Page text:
A Hong Kong activist whose beating by police was caught on video was sentenced Monday to five weeks in prison on charges related to the confrontation, stirring outrage among pro-democracy supporters.
Local broadcaster RTHK said Ken Tsang was sentenced on charges of assaulting police and resisting arrest stemming from the October 2014 incident at the height of street protests that had gripped the semiautonomous southern Chinese city.
A TV station videotaped police officers carrying Tsang away in handcuffs and then punching and kicking him in a dark corner of a public park. At the time, demonstrators protesting Beijing's plans to restrict elections for Hong Kong's top leader were tangling with authorities during a pre-dawn clash for control of an underpass next to city government headquarters.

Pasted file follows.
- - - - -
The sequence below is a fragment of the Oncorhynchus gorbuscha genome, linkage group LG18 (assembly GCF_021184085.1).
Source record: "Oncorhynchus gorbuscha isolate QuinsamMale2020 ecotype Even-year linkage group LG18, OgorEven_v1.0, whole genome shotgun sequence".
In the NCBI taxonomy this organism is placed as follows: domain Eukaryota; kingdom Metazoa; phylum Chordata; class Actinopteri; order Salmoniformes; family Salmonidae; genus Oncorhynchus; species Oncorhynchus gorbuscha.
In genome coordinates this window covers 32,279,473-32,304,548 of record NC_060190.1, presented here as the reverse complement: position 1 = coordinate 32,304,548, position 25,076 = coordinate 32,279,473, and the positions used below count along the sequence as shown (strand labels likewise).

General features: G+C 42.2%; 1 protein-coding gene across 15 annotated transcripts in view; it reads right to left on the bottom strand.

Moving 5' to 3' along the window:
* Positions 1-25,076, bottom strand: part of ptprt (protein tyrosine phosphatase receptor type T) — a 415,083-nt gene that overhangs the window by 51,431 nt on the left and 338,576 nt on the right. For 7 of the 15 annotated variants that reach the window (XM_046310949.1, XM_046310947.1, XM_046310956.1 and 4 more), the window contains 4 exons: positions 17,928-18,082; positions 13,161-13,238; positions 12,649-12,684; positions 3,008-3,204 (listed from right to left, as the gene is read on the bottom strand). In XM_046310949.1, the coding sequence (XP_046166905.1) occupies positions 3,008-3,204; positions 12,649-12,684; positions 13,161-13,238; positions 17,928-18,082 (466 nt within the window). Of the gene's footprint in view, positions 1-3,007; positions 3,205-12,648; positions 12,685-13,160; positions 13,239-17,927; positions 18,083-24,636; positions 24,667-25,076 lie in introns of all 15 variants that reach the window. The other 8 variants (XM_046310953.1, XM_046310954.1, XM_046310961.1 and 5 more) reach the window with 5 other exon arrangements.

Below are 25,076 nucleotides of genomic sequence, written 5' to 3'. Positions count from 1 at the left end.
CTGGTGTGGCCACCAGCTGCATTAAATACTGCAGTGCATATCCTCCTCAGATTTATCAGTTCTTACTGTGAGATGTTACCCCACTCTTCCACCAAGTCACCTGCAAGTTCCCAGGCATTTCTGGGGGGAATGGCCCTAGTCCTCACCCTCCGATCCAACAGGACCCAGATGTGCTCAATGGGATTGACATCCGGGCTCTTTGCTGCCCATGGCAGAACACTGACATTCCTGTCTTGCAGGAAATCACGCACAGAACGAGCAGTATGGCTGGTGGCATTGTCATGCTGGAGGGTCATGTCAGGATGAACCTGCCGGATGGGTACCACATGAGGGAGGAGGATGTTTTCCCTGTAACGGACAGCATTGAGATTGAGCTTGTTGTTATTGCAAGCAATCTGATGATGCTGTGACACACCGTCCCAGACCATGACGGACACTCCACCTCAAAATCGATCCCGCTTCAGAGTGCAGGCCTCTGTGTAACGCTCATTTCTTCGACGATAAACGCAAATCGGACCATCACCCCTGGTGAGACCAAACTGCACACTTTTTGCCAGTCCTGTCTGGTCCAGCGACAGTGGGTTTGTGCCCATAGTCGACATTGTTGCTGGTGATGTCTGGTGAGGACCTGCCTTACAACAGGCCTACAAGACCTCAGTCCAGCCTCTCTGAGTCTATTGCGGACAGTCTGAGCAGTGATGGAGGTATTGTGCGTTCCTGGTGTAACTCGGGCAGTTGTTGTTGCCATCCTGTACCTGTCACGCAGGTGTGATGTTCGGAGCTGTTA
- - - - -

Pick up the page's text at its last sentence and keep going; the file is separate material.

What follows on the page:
Tsang, who prosecutors said splashed an unknown liquid on officers trying to clear demonstrators from the underpass, was found guilty last week. Seven officers are to go on trial this week over the beating.
“Even though I'm disappointed and sad about the legal judgment, I still respect the legal system in Hong Kong,” said Tsang, who was freed on bail after he filed an appeal.
“We're going to stand until the last minute. We're going to fight until the end. We never give up,” Tsang told reporters. He was surrounded by supporters carrying yellow umbrellas, which became a symbol of the protest movement that brought key sections of the Asian financial hub to a standstill for 79 days.